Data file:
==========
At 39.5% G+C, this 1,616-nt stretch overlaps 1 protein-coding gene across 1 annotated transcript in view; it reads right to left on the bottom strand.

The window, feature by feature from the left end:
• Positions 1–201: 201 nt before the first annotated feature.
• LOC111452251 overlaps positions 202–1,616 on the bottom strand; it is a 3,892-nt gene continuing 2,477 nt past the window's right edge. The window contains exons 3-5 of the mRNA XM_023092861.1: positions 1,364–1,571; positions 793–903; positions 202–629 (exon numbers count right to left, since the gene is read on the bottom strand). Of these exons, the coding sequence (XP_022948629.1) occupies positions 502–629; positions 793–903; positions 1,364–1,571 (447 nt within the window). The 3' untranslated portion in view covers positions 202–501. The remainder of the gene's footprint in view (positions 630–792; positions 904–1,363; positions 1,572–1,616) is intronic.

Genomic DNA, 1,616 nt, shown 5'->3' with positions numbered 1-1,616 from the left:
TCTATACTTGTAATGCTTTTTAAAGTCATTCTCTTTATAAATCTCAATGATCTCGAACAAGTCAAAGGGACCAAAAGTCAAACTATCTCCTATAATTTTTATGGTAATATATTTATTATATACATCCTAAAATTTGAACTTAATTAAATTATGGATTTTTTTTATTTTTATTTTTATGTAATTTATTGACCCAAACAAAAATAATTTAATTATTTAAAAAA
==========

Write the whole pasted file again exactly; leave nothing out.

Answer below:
At 39.5% G+C, this 1,616-nt stretch overlaps 1 protein-coding gene across 1 annotated transcript in view; it reads right to left on the bottom strand.

The window, feature by feature from the left end:
• Positions 1–201: 201 nt before the first annotated feature.
• LOC111452251 overlaps positions 202–1,616 on the bottom strand; it is a 3,892-nt gene continuing 2,477 nt past the window's right edge. The window contains exons 3-5 of the mRNA XM_023092861.1: positions 1,364–1,571; positions 793–903; positions 202–629 (exon numbers count right to left, since the gene is read on the bottom strand). Of these exons, the coding sequence (XP_022948629.1) occupies positions 502–629; positions 793–903; positions 1,364–1,571 (447 nt within the window). The 3' untranslated portion in view covers positions 202–501. The remainder of the gene's footprint in view (positions 630–792; positions 904–1,363; positions 1,572–1,616) is intronic.

Genomic DNA, 1,616 nt, shown 5'->3' with positions numbered 1-1,616 from the left:
TCTATACTTGTAATGCTTTTTAAAGTCATTCTCTTTATAAATCTCAATGATCTCGAACAAGTCAAAGGGACCAAAAGTCAAACTATCTCCTATAATTTTTATGGTAATATATTTATTATATACATCCTAAAATTTGAACTTAATTAAATTATGGATTTTTTTTATTTTTATTTTTATGTAATTTATTGACCCAAACAAAAATAATTTAATTATTTAAAAAA